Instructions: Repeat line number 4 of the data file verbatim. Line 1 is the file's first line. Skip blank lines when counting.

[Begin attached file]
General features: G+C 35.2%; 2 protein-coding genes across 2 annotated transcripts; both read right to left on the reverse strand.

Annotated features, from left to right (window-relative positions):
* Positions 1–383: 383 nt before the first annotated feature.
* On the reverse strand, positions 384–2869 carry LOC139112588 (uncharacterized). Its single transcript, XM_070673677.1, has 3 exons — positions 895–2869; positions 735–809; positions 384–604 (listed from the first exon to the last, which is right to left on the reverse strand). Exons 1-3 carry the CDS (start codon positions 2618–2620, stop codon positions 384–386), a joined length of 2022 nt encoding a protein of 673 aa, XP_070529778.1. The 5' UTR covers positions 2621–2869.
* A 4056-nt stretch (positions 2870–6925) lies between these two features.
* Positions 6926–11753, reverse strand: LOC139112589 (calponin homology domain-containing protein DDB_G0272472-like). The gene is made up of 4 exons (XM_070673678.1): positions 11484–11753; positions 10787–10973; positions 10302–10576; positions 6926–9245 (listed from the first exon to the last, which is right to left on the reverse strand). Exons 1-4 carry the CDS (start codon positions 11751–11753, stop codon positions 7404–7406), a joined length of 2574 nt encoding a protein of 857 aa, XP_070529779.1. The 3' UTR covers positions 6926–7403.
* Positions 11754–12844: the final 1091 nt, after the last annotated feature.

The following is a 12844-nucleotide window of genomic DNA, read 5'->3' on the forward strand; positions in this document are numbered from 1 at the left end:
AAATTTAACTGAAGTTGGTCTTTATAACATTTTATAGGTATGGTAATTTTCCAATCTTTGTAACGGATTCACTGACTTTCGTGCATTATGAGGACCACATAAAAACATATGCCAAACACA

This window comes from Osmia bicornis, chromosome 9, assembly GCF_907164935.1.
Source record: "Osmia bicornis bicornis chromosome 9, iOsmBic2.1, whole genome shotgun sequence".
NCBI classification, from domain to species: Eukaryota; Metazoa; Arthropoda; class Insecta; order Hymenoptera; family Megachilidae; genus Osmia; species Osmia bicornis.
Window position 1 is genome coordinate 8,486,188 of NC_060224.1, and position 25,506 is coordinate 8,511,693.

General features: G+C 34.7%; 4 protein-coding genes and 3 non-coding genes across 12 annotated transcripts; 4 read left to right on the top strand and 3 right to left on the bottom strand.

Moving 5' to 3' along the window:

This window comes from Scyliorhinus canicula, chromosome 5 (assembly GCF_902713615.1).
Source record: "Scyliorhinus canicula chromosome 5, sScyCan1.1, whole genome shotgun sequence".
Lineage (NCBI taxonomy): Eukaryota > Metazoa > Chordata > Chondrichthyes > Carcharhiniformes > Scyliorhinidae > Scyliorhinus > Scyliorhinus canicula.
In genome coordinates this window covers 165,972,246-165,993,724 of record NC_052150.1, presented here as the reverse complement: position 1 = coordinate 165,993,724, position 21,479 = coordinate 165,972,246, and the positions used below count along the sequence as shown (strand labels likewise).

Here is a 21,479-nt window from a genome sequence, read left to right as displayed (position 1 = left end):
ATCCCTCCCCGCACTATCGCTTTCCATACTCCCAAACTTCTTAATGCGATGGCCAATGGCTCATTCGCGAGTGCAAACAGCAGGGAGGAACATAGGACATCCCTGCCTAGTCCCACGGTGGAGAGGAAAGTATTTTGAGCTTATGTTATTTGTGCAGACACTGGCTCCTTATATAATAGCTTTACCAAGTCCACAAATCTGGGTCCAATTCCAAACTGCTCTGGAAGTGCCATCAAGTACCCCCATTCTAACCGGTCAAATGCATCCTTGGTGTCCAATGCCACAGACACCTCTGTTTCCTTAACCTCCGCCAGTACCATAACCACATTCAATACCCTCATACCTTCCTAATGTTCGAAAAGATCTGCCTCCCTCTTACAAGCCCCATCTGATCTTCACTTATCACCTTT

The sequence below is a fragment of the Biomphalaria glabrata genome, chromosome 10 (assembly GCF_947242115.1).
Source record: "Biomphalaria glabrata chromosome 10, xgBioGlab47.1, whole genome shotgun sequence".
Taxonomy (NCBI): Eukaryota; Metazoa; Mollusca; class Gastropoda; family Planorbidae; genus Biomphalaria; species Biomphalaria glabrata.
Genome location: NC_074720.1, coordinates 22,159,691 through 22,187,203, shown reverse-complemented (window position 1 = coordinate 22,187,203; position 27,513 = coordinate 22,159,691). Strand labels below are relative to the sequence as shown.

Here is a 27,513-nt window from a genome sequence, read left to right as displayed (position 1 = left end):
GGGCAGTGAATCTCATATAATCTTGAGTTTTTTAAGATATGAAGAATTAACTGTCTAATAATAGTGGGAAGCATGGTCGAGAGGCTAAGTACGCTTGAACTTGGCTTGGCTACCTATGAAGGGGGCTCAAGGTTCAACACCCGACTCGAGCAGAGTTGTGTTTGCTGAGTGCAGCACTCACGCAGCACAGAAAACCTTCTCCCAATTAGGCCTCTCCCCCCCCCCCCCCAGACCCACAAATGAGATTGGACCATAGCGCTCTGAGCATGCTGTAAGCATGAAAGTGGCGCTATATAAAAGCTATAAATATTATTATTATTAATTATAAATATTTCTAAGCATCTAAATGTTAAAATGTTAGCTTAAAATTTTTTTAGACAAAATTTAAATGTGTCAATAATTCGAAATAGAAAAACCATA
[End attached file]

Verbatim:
* On the reverse strand, positions 384–2869 carry LOC139112588 (uncharacterized). Its single transcript, XM_070673677.1, has 3 exons — positions 895–2869; positions 735–809; positions 384–604 (listed from the first exon to the last, which is right to left on the reverse strand). Exons 1-3 carry the CDS (start codon positions 2618–2620, stop codon positions 384–386), a joined length of 2022 nt encoding a protein of 673 aa, XP_070529778.1. The 5' UTR covers positions 2621–2869.